9. Desktop Deployment Those of you deploying applications to the desktop will soon discover that it's a tale of a large number of smaller changes that add up to a big difference to existing applications: better platform look-and-feel in Swing technology, LCD text rendering, and snappier GUI performance overall. Java applications can integrate better with the native platform with things like new access to the platform's System Tray and Start menu. At long last, Java SE 6 unifies the Java Plug-in technology and Java WebStart engines, which just makes sense. Installation of the Java WebStart application got a much needed makeover.
  10. Security You can have all the security features you like in the platform — and this release adds a few more, like the XML-Digital Signature (XML-DSIG) APIs for creating and manipulating digital signatures — but if you don't have well supported security administrators, your security may be at risk. So Java SE 6 has simplified the job of its security administrators by providing various new ways to access platform-native security services, such as native Public Key Infrastructure (PKI) and cryptographic services on Microsoft Windows for secure authentication and communication, Java Generic Security Services (Java GSS) and Kerberos services for authentication, and access to LDAP servers for authenticating users.
  11. The -lities: Quality, Compatibility, Stability You probably knew that Sun has done regular feature releases of the Java SE platform over the last 10 years. So we certainly feel like we've built up some expertise in this area, such as the ever growing 80,000 test cases and several million lines of code testing conformance (being just one aspect of our testing activity). You probably noticed that, unlike the last release, people have been downloading binary snapshots for the last 20 (not just 6) months. And what's more, they've been filing bugs. So, before we even got to beta, we'd fixed a number of quality and regression issues. Doesn't that add up to a better product? Oh, and by the way, performance is looking better than J2SE 5.0.

So now you know all you need to know. Go on, try it! If you need more persuasion, peruse the following table of approved features.


The following summary of the approved feature list is sorted by area, component, and feature name. The first part of the table highlights platform specification features; the second part lists features co-bundled with the Java Development Kit (JDK). For more details, please see the Release Contents specification. You can check out the initial implementations of many though not all of these new features in the weekly snapshot builds of the reference implementation.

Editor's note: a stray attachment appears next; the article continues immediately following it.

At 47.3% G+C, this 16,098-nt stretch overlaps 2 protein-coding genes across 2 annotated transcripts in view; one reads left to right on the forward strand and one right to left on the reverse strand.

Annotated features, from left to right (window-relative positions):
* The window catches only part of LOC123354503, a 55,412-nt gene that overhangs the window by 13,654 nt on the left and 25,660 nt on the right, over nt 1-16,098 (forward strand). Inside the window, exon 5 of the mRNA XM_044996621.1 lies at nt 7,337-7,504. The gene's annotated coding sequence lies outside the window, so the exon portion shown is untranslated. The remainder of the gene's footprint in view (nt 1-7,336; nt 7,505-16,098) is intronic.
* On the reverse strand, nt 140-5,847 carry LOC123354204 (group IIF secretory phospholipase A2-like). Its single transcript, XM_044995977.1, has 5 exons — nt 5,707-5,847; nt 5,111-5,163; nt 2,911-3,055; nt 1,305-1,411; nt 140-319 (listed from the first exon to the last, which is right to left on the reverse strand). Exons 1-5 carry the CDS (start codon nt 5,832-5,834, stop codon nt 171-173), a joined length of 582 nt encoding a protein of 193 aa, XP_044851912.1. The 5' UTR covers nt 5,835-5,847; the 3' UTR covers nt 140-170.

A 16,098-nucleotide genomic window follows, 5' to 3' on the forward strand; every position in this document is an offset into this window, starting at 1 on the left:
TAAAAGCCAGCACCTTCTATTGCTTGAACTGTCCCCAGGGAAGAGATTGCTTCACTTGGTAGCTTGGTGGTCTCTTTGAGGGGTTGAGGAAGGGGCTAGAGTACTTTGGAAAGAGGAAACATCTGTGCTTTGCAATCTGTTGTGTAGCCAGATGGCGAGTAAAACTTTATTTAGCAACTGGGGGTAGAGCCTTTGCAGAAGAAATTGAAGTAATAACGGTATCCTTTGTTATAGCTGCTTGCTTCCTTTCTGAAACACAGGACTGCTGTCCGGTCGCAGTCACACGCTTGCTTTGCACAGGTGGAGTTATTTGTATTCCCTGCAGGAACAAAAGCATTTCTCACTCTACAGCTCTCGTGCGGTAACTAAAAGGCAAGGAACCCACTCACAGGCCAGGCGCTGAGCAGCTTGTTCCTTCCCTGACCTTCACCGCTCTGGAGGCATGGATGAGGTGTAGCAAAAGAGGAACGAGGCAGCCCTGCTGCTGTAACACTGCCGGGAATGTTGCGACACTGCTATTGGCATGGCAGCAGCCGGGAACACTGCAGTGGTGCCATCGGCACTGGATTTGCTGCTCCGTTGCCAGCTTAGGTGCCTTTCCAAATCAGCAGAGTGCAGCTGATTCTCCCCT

Client (Desktop) Core Enterprise
2D - GIF image writer JSR 223: Scripting for the Java Platform JSR 250: Common annotations
  • - Access to Desktop helper applications
  • - Fast splash screens
  • - Improved modal dialogs
  • - System-tray support
  • - Access to heap contents
  • - Attach-on-demand
  • - Multiple simultaneous agents
  • - Pluggable locale data
  • - Resource-bundle enhancements
  • - Unicode string normalization
  • - Array reallocation
  • - Collections: Deques
  • - Collections: Sorted sets and maps with bidirectional navigation
  • - Critical file-I/O enhancements
  • - Floating point: Add core IEEE 754 recommended functions
  • - java.util.concurrent updates
  • JSR 202: Java Class-File Specification Update
  • - Password prompting
  • - Reflective access to parameter names
  • - Service-provider lookup
  • - JavaBeans Activation Framework (JAF) 1.1
  • - JSR 173: Streaming API for XML (StAX)
  • - JSR 181: Web Services Metadata
  • - JSR 222: Java Architecture for XML Binding (JAXB) 2.0
  • - JSR 224: Java API for XML Web Services (JAX-WS) 2.0
  • - Baseline/gap APIs
  • - Improve Swing drag-and-drop
  • - JTabbedPane: Tabs as components
  • - JTable sorting, filtering, and highlighting
  • - SwingWorker
  • - Text-component printing
Management & Monitoring
  • - Generalized lock monitoring
  • - Generalized MBean descriptors
  • - Generic annotations for MBean descriptor contents
  • - MXBeans
  • - Internationalized domain names
  • - Internationalized resource identifiers
  • - Programmatic access to network parameters
  • - Simple HTTP cookie manager
  • - JSR 105: XML Digital-Signature APIs
  • - JSR 199: Java Compiler API
  • - JSR 269: Pluggable Annotation-Processing API
Features Co-Bundled With the JDK
Java DB, based on Apache Derby
Rhino JavaScript engine

For More Information